Cosmetic surgery and the co-opting of feminist language: an excellent new Ms. article

The summer issue of Ms Magazine is on the shelves this week. I was raised on Ms. Magazine in the 1970s, and though it has gone through many transformations in the years since, it remains one of the indispensable serious reads for feminists and their allies.

One particularly noteworthy article is Extreme Makeover, Feminist Edition: How the pitch for cosmetic surgery co-opts feminism. Written by Jennifer Cognard-Black, it’s a superb and timely response to the increasingly common strategy of marketing plastic surgery to women under the guise of “empowerment”.

… the cosmetic surgery industry is doing exactly what the beauty
industry has done for years: It’s co-opting, repackaging and reselling the feminist call to empower women into what may be dubbed “consumer feminism.”
Under the dual slogans of possibility and choice, producers, promoters and providers are
selling elective surgery as self-determination.

Those who are eager to make a fortune out of women’s fear of growing older use the language of the pro-choice movement over and over again: “it’s your body, shouldn’t you be in charge of how it looks?” The precious right to be sovereign over one’s flesh becomes, in the hands of the beauty industry, the duty to battle against the onset of ageing. Feminists who critique cosmetic surgery are accused of inconsistency, of refusing to allow women the full range of “choices” to which they are entitled. Cognard-Black:

The word “choice” obviously plays on reproductive-rights
connotations, so that consumers will trust that they are
maintaining autonomy over their bodies. Yet one choice
goes completely unmentioned: The choice not to consider
cosmetic surgery at all.

One of my first posts to attract a lot of attention appeared in April 2004: Surgery, Sex, and Shame. I compared liposuction to nineteenth-century clitoridectomies (which were done far more often in the USA than many realize). Excerpt from my post (not Cognard-Black’s article):

…clitoridectomies were regularly performed on young girls in America and England to cure them of what one doctor called “the moral leprosy” of female masturbation. My students are always stunned to hear that; they falsely assume that female genital mutilation was never a Western practice. Young women were shamed for the inevitable (menarche) and the normal (masturbation) to a far greater degree than they are today.

But what occurs in the 20th century is a shift from morality to aesthetics, with shame being the constant. Though public discussions of menstruation and masturbation (even in an academic setting) are still sometimes awkward, most of my students seem to consider themselves far more educated and enlightened on those subjects than their Victorian sisters. But all too frequently, my students loathe their bodies with the same puritanical intensity as their forebears. They may not be as ashamed of their sexuality as their great-grandmothers were (though some are still understandably shy), but they are still ruthlessly critical of their own flesh. The negative judgments however, are now rooted in aesthetics. Fat has replaced desire as the primary enemy to be contained and controlled. If self-control and exercise fail, there is always the surgical removal of the offender (fat) through liposuction and body sculpting.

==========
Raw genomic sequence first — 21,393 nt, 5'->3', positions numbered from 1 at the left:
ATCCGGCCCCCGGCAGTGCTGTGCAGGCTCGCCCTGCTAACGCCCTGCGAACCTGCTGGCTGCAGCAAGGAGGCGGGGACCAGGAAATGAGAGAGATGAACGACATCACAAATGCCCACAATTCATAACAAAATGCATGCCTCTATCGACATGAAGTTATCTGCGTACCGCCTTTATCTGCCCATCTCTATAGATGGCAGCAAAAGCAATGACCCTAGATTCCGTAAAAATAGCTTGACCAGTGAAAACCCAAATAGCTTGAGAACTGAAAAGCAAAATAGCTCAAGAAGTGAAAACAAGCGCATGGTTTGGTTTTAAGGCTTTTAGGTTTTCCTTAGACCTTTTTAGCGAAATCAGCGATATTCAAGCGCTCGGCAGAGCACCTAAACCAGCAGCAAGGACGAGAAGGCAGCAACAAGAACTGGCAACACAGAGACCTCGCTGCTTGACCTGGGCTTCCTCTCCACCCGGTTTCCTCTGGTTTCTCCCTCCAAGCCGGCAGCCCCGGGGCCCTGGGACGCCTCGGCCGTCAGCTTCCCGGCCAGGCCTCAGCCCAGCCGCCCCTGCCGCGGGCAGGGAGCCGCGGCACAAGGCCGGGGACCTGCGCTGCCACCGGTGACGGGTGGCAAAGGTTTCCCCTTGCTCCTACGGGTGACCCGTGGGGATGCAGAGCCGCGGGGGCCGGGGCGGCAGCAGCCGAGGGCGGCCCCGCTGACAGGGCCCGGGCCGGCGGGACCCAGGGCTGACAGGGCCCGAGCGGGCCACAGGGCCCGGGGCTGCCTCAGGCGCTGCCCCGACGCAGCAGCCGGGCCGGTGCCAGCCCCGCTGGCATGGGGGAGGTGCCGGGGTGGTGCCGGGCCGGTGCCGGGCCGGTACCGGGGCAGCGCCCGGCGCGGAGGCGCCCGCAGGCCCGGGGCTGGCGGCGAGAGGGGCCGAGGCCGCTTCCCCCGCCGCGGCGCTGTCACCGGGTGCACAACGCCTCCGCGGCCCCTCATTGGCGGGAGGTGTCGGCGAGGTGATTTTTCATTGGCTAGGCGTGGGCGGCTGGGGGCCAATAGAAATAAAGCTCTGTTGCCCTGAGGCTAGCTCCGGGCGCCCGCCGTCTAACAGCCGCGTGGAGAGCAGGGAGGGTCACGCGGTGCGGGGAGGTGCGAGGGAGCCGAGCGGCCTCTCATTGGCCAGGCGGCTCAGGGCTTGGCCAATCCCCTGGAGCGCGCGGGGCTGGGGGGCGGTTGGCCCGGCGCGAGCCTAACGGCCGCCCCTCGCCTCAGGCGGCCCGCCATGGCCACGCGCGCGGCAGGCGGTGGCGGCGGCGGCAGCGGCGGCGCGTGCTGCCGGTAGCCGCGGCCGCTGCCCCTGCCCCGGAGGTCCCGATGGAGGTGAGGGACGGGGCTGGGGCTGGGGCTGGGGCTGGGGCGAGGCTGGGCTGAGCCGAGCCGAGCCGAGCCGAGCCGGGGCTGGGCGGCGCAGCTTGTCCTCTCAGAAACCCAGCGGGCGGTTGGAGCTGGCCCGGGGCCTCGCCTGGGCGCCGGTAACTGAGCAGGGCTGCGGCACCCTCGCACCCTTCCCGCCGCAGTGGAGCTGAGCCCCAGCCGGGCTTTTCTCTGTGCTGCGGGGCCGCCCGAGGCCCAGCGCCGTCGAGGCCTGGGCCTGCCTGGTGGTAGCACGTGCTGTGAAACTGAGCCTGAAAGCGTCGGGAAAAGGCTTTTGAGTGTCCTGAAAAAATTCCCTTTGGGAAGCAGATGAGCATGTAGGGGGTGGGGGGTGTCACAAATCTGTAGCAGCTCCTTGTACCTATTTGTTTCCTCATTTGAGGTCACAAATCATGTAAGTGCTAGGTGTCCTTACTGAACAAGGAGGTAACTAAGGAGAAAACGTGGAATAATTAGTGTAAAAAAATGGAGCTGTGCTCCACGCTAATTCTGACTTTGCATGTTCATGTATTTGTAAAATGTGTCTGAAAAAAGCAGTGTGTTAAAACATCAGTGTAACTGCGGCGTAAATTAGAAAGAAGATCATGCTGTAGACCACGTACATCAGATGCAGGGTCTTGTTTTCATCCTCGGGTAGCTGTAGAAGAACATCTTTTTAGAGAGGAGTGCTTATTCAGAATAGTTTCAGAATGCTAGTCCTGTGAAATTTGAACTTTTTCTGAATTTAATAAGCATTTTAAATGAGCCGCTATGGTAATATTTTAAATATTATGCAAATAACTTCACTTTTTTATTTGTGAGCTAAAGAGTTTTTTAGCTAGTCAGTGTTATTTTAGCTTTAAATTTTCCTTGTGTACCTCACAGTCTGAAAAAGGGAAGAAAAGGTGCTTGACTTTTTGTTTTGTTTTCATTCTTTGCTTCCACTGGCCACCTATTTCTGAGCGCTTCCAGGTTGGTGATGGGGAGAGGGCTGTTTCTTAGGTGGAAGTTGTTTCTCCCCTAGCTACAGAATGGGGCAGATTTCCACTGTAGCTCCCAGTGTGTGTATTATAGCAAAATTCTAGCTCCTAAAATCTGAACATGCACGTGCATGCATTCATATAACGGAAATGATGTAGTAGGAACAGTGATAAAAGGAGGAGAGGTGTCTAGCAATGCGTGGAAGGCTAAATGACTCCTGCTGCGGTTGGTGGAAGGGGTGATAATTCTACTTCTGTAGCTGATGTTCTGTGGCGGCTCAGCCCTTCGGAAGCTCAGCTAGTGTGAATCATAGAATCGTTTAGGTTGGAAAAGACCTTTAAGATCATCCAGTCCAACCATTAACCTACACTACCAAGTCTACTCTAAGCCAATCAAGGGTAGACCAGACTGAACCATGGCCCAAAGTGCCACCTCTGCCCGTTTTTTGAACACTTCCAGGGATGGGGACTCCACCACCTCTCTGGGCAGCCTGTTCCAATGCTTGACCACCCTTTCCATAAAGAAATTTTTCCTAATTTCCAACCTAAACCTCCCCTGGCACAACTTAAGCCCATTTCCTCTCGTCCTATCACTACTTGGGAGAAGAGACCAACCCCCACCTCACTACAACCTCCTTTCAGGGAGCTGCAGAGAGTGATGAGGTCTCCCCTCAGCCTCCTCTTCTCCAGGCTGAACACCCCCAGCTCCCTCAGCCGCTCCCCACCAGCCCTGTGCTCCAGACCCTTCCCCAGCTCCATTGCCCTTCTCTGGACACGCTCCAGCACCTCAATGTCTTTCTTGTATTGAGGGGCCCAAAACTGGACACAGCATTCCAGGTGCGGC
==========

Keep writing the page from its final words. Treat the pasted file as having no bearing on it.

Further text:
I try — with limited success — to make the case that Victorian clitoridectomies and contemporary plastic surgery are remarkably similar procedures from a feminist analysis. Yes, the former were performed on the young and the vulnerable, often against their will. But I’m not sure that the young students of mine who save and scrimp and go into debt for liposuction and breast enlargements (and I can think of quite a few who have done just that) really have much more agency and autonomy than their forebears. Slicing up the body to conform to a societal ideal is inherently a woman-hating act, whether the offending body part is the clitoris or thigh fat. There is no progress in moving from a culture that shames sexuality to a culture that shames any divergence from an unrealistic aesthetic ideal.

Yes, I have heard from my students who say they feel better about themselves after their surgeries. But the number of women in Somalia or Mali who support female infibulation are high as well. The fact that some women feel personally empowered by cutting up their bodies (or allowing their bodies to be cut) does not vitiate the essential horror of the practice. Some feminists are so in love with the notion of “choice” that they will defend any action a woman takes to alter her body. But choices are only exercised within a cultural context that decrees that certain choices are better than others. In this culture where even slight physical imperfections are seen as barriers to happiness, most young women who choose plastic surgery are not making a genuinely free choice

Feminists must be careful to walk a thin line — judging and condemning those women who do “choose” cosmetic surgery isn’t helpful, even if (as my use of quotation marks suggests) we are doubtful about the feminist authenticity of their “choice.” Our anger and our energy, rather, ought to be directed at those who repackage feminist language to market their wares. Feminism critiques the very standards of beauty that the cosmetic industry seeks to uphold; the surgeons offer women (at least the ones with money) the freedom to choose to alter their bodies to chase an ideal; feminists want women to have freedom from that very ideal.

Cognard-Black:

…it’s feminists who have emphatically and
persistently shown that cosmetic medicine exists because
sexism is powerfully linked with capitalism—
keeping a woman worried about her looks in order to
stay attractive, keep a job or retain self-worth. To say
that a preoccupation with looks is “feminist” is a cynical
misreading; feminists must instead insist that a furrowed,
“wise” brow—minus the fillers—is the empowered
feminist face, both old and new.